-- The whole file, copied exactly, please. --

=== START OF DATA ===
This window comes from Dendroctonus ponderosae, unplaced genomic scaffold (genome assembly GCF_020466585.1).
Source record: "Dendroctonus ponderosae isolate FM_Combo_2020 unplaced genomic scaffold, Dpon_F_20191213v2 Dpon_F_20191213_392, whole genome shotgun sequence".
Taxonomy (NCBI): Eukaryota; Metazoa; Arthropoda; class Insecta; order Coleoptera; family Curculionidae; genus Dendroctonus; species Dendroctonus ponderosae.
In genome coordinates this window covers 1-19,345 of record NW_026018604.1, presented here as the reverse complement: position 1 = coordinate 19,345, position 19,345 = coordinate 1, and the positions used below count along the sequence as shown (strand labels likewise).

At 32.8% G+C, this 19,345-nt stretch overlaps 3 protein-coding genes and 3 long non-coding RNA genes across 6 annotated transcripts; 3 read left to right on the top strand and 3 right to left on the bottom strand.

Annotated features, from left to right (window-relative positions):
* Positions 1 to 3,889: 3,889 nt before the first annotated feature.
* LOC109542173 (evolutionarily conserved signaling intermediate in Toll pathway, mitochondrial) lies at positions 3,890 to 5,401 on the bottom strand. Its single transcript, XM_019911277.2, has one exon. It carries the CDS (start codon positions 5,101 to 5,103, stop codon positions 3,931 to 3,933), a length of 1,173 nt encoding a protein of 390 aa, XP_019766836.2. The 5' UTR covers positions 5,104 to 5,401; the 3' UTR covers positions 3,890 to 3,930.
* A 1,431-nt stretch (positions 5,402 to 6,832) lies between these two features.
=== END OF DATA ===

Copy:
This window comes from Dendroctonus ponderosae, unplaced genomic scaffold (genome assembly GCF_020466585.1).
Source record: "Dendroctonus ponderosae isolate FM_Combo_2020 unplaced genomic scaffold, Dpon_F_20191213v2 Dpon_F_20191213_392, whole genome shotgun sequence".
Taxonomy (NCBI): Eukaryota; Metazoa; Arthropoda; class Insecta; order Coleoptera; family Curculionidae; genus Dendroctonus; species Dendroctonus ponderosae.
In genome coordinates this window covers 1-19,345 of record NW_026018604.1, presented here as the reverse complement: position 1 = coordinate 19,345, position 19,345 = coordinate 1, and the positions used below count along the sequence as shown (strand labels likewise).

At 32.8% G+C, this 19,345-nt stretch overlaps 3 protein-coding genes and 3 long non-coding RNA genes across 6 annotated transcripts; 3 read left to right on the top strand and 3 right to left on the bottom strand.

Annotated features, from left to right (window-relative positions):
* Positions 1 to 3,889: 3,889 nt before the first annotated feature.
* LOC109542173 (evolutionarily conserved signaling intermediate in Toll pathway, mitochondrial) lies at positions 3,890 to 5,401 on the bottom strand. Its single transcript, XM_019911277.2, has one exon. It carries the CDS (start codon positions 5,101 to 5,103, stop codon positions 3,931 to 3,933), a length of 1,173 nt encoding a protein of 390 aa, XP_019766836.2. The 5' UTR covers positions 5,104 to 5,401; the 3' UTR covers positions 3,890 to 3,930.
* A 1,431-nt stretch (positions 5,402 to 6,832) lies between these two features.